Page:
More on MLA 13 and Other News
I was just informed today that our panel, Building Bridges Within Digital Humanities” was selected to be included in the MLA 13 Presidential Brochure as a part of his theme, “Avenues of Access.” What does this mean? Instead of being lost in a long, long list of sessions, our panel will be highlighted and promoted by the MLA and the President himself (at least relative to the other, non-selected panels). Although I linked to the Google Docs file previously, I’m including the complete proposal below.
Oh, and my book on Dany Laferriere and life writing is now under contract at Wilfred Laurier Press. I have until October 1 2013 to get it done. Go me!
Building Bridges within Digital Humanities
In an email sent to the Humanist Discussion Group, Domenico Fiormonte railed against the UCL infographic meant to visualize DH internationally, stating the following:
“I wonder how data about the rest of the world were collected. As it is, this infographics reflects a vision of Digital Humanities as a big Anglo-american Empire with small satellites here and there. It is mono-lingual, mono-cultural, and, above all, poorly researched. Numbers cannot tell an inclusive and respectful story of Humanities Computing, Informatica Umanistica or Digitale Geisteswissenschaften. Dense cultural issues cannot be represented like this. It is not just a matter of being “included” in or “excluded” from a family, it is a sense of an entire international community being flattened and misrepresented.”
The monolithic view of the Digital Humanities Fiormonte criticizes has been reflected in recent scholarship in DH: the book Debates in Digital Humanities, while invaluable, is focused almost exclusively on the United States and projects being done in English. Ernesto Priego indirectly provided an important counterpoint to the book in his blog post, “Globalisation of Digital Humanities: An Uneven Promise.” In it, he points to how we not only need openness, but also “reliable multilingual metadata” for things like academic blogging. Browsing the Digital Humanities panels at the 2012 MLA conference reveals very few DH panels focused on languages other than English, and those that did tended to be grouped together linguistically, potentially reducing their appeal to a broader DH audience. To an outsider, this seems to recreate the linguistic ghettos of traditional departmental and disciplinary divides.
The purpose of this roundtable is to bring together digital humanities scholars working in a variety of languages and approaches. It seeks to find ways to build bridges between the “Anglo-American” center of DH with the rest of the world of DH, both within and outside of the US borders. Because the Digital Humanities seem to reinforce traditional disciplinary and geographic boundaries while simultaneously claiming interdisciplinary and international status, this roundtable hopes to appeal to a broader DH audience as well as traditional scholars in linguistics, comparative literature, and translation, in the hopes of introducing DH tools and approaches to an audience that has yet to embrace DH (or be embraced by DH).
The panelists for this roundtable represent different approaches and linguistic backgrounds, as well as a more international focus for DH research. Ernesto Priego will be talking about “geographies of knowledge production,” moving beyond the anglo-centric scholarship coming out of the USA and the UK, and bringing forward the work done in other languages. Mark Fortin continues the conversation, looking at issues of translation, digital editions, and ethnographic indigenous modernisms. Alex Gil brings comes to these questions with the multi-lingual, multi-ethnic Caribbean context in mind, working on how to include this richness in digital spaces. Brian N Larson is working on using computer programs to bridge these sorts of linguistic divides, while Sophie Marcotte provides us with a case-study of how digital archives may be used to preserve and share the works of a particular author, in this case, Franco-Manitoban author Gabrielle Roy. Lee Skallerup Bessette (who may not be able to participate in the panel as she is being considered as a speaker on other special session panels) will round out the discussion by talking about how digital humanities may be used in the research and understanding of literary translation. Trent M Kays, who will be chairing the panel, comes to digital humanities from a composition and rhetoric background, looking at how digital tools have reshaped and rewritten how we communicate.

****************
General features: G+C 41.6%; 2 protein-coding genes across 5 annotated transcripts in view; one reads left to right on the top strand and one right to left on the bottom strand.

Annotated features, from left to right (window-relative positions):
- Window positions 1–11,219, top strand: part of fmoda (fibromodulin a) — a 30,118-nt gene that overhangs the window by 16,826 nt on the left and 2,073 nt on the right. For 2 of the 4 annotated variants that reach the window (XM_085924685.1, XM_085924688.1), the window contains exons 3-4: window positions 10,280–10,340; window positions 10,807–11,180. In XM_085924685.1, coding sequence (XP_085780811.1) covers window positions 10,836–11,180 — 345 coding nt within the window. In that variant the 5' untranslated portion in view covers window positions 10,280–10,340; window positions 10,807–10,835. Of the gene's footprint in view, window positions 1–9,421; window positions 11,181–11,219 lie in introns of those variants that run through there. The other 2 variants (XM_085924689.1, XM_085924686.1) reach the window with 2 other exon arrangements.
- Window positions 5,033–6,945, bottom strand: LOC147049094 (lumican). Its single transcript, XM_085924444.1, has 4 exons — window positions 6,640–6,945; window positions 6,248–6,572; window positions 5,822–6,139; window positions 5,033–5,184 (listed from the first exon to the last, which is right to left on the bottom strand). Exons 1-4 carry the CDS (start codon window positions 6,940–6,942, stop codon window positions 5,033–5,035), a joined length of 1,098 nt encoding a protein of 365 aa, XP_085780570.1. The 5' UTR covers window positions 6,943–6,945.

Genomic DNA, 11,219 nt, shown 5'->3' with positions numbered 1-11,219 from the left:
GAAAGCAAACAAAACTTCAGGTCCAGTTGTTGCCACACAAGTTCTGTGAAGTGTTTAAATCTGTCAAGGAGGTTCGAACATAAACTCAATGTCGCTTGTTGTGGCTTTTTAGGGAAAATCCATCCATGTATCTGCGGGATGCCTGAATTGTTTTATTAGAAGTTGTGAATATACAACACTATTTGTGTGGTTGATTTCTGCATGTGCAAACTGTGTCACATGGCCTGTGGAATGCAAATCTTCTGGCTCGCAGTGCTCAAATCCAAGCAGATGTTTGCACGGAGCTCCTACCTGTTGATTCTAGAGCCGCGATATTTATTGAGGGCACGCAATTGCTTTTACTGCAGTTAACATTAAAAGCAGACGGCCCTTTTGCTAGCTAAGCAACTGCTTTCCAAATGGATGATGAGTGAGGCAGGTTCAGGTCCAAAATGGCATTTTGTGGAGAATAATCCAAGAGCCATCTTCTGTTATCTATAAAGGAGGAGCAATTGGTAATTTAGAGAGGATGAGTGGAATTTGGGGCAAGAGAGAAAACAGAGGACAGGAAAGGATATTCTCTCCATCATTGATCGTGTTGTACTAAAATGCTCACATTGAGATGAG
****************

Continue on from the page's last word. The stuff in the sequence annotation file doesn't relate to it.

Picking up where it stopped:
By bringing these seemly disparate (at least according to traditional disciplinary boundaries) researchers together, we hope to show how bridges can be built between languages, cultures, and geographical regions in and through Digital Humanities. As put by Amy Earhart in her blog post reflecting on the 2012 Day of DH:
“Disciplines govern our academic lives, from our graduate training, to our positions in the academy, to the type of work produced and valued, to our ability to advance in our careers. Universities continue to organize knowledge groups into traditional subject areas so it should come as no surprise that we find it difficult to work outside traditional structures. We pretend disciplinary boundaries don’t exist to our peril. Instead of shying away from such complexities, we should embrace the heady dissention. I would love to have an interdisciplinary DH. I hope that we might work towards such connectivity.”